I Think That I Shall Never See…

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A poem lovely as a Pharisee…

Hang on, that can’t be right. Let me check my notes.

No, here it is. Clear as a cow horn. Pharisee.  But Wiki says they were members of an ancient Jewish sect who were very strict and had superior sanctity. Can’t see how that would…oh, wait…the next line is applicable to modern-day; it says that the term refers to a self-righteous or hypocritical person. Well, that’s OK. Now we’re on track. Now the poem is fine. Pharisees are indeed lovelier than poetry. I know – I have been looking over the books of poetry in the secondhand bookstore recently.

I didn’t go there for poetry initially – I went to see if they had any P.G. Wodehouse books in. I gave away a seven-volume set of them once and have regretted it ever since – they were a textbook of instruction for etiquette that Emily Post cannot touch. If I ever wanted to know what to do in any social situation, I would consult Jeeves or one of his colleagues. Indeed, if ever I win Lotto I will resist all temptation to spend money on motor cars or yachts and instead will invest in a good manservant. It will not make a gentleman of me, but it will make being boorish bearable.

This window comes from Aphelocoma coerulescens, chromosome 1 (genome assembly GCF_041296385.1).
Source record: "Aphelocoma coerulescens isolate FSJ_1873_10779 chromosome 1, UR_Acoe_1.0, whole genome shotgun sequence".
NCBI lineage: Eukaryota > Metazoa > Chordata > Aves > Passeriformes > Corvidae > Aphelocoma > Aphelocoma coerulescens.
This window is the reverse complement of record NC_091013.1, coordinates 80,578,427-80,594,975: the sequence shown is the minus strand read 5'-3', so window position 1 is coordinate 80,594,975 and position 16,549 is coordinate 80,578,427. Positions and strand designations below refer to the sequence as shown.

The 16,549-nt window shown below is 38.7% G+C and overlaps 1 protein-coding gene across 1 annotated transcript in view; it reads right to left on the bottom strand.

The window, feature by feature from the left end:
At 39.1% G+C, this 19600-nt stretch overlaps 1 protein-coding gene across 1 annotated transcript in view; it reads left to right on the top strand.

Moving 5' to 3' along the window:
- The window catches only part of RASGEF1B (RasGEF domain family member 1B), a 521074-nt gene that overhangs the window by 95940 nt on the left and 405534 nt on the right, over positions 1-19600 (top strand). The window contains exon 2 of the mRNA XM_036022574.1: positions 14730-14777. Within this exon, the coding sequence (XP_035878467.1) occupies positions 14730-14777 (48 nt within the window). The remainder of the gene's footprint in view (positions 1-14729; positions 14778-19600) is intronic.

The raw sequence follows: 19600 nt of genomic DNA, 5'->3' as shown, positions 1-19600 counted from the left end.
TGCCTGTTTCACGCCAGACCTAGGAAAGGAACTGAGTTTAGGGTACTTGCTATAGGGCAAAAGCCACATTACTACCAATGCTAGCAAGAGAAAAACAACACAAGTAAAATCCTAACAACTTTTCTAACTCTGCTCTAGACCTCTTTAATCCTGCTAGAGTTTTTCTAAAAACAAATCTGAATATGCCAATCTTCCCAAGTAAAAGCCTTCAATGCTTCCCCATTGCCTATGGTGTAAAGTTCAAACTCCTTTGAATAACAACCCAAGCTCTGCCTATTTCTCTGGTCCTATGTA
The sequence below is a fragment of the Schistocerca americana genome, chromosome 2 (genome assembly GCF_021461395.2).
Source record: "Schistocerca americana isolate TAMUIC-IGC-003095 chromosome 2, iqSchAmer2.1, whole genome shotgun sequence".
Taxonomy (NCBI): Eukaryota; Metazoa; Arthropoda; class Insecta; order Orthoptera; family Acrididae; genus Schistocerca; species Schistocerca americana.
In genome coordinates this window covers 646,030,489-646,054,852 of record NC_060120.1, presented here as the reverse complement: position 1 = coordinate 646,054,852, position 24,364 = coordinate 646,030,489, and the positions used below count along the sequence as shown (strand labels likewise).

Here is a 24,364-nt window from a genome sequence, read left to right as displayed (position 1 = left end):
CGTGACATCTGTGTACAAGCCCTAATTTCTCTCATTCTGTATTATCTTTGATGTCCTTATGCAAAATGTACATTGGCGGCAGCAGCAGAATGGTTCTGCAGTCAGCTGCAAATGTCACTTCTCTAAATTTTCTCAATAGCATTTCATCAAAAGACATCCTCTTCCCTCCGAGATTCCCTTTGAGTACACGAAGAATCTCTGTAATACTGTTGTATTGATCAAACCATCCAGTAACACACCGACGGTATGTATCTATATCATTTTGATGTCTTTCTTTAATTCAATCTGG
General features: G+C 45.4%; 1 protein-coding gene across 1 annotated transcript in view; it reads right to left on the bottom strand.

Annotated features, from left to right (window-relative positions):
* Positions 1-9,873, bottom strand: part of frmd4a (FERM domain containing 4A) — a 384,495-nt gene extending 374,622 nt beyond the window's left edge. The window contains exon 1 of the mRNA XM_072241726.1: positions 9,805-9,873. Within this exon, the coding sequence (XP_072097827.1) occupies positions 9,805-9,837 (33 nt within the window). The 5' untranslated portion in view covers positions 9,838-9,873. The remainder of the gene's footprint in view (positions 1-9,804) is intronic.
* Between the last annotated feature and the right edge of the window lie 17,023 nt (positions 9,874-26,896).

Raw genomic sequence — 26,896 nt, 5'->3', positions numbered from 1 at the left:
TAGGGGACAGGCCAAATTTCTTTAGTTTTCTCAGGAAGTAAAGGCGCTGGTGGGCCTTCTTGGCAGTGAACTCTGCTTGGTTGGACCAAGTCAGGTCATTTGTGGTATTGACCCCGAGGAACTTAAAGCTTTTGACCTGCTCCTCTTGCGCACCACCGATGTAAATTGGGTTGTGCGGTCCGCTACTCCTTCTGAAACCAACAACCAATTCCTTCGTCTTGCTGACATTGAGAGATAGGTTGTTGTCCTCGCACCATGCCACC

Back to the bookstore. No Wodehouse right now. No Dashiell Hammett. No Kinky Friedmann. No Ernst Jünger or Anthony Trollope. No naked girl books. It was a desert of paper and I was driven by the hot wind to the poetry section.

Now I like a good poet normally. Ogden Nash. Ulysses S. Grant. Benjamin Disraeli. Something you can get your teeth into, or if you are in the dental trade, someone else’s. But I made the mistake of picking up a modern poet’s work. I cannot say who it was because they appear to still be alive and may have lawyers, but it only took two pages of the book to bring me to the sort of despair that generally drives people to win Medals of Honour. Quite frankly, there would have been no human fate worse than continuing to read that poetry.

I put it back on the shelf and gave the man in the bookshop a small smile. He looked at the title and he knew. He knew. He knew what was on that shelf.

Come to think about it, I think the poem was written by a Pharisee. Probably to punish us for our sins. After reading it I think I am in the negative sin column and can go out and lust or covet or murder a bit to bring things back into balance.

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